It’s been almost a year since we had a proper Terror in the Aisles (unless there’s one that I’m forgetting and never wrote up), so it’s high time we had another one. As with the 2013 Massacre, this one was held at the Patio Theater. The lineup featured the Midwestern debut of Devil in My Ride, with director Gary Michael Schultz as special guest, alongside Dario Argento’s Suspiria and Lucio Fulci’s The Black Cat.
Unfortunately, the heat was either entirely out or only sporadically functional, forcing me to leave before The Black Cat, but I still got to see some great stuff.
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I was pretty impressed with everything I saw, so all reviews get a rating of pro.
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The evening began with two shorts, M Is for Mess (dir. Zach Lorkiewicz, 2013) and M Is for Muck (dir. Tony Wash, 2013). Both are entries for the “26th Director” contest competing for the “M” slot in the upcoming ABCs of Death 2. Neither made the short list of finalists, but both are highly entertaining little freakouts. Advantage goes to Muck, because I’m pretty sure that one was filmed on location in my id.
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Next up was a teaser trailer for Leaf Blower Massacre 2. I’ve heard quite a bit about the first Leaf Blower, but have never actually seen it. Judging from the teaser, the sequel looks hilarious.
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The first feature was Devil in My Ride (dir. Gary Michael Schultz, 2013), the story of Travis, a van-driving, redneck drifter who steals a cursed necklace and gives it to his little sister as a wedding present (as one does); when the blushing bride finds herself possessed by a demon, Travis and his new brother-in-law take an epic road trip to get her ass exorcised.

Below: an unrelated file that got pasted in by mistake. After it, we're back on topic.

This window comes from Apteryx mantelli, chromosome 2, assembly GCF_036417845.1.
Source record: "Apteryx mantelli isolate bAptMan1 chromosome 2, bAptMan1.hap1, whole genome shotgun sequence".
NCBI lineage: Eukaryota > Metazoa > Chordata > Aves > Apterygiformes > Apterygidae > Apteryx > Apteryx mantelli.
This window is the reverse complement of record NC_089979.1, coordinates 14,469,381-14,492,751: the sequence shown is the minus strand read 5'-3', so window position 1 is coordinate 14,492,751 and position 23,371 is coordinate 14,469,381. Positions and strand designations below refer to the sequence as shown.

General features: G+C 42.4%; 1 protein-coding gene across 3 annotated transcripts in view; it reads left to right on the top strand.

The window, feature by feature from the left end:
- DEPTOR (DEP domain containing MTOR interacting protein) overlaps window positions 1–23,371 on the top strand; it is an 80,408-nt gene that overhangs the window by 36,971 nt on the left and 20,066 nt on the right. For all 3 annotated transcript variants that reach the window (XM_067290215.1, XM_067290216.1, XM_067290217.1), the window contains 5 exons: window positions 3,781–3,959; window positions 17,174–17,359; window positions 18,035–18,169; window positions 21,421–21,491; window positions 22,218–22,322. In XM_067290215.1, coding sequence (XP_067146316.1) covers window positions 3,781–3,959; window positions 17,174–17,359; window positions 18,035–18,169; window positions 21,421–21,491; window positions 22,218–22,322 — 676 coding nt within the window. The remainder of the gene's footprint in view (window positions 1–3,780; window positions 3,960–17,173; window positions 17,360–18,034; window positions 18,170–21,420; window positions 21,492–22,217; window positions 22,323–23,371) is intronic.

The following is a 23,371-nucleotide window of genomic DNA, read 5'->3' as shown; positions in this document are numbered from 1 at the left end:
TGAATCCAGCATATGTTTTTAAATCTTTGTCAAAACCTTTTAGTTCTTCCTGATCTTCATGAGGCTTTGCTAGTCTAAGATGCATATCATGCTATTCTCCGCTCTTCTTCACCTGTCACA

I have to admit, I was a bit skeptical about the film at first–it kind of feels like a mash-up of The Exorcist and The Evil Dead with Larry the Cable Guy in the lead, and I’m simply not a fan of that kind of humor. But it soon won me over, in part because the screenplay understands that Travis is a dope, but mostly because of spirited performances from all involved. Sid Haig and Llou Johnson have received a lot of praise for their performances, and rightly so, but the film belongs to the leading trio–Frank Zeiger as Travis, Erin Breen as the possessed Doreen, and Joey Bicicchi as the hapless hubby Hank–with Breen stealing just about every scene she’s in.
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Suspiria (dir. Dario Argento, 1977) was up next. I’ve always been a bit ambivalent about it–I’m mainly a story guy, and the story in Suspiria is a means to an end for Argento, something to hang his scenes on. And of course he’s always been like that, but I do prefer his gialli, where the plot is just a little bit stronger.
That being said, while I’m entirely sure I’d say that Suspiria is the sort of movie you have to see on the big screen, it definitely does benefit from being part of a more immersive cinematic experience. It’s definitely Argento’s strongest film in a purely visual sense, and the theatrical format also bulks up Goblin’s atypically harsh and dissonant score. (With the exceptional of the occasional Simonetti-standard synth flourish, Suspiria is Goblin’s least Goblin-esque score.) Daniel’s death scene, in particular, is a lot more intense and powerful.
I’m not sure I’d give Suspiria any higher than the three stars I’ve habitually given it since I first saw it back in the early double-oughts, I’m glad I got a chance to see it on a big screen.
(I wrote a full review of Suspiria back in 2011.)
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That’s it for this one. I’ll get to The Black Cat within the next month or so. Seeya later!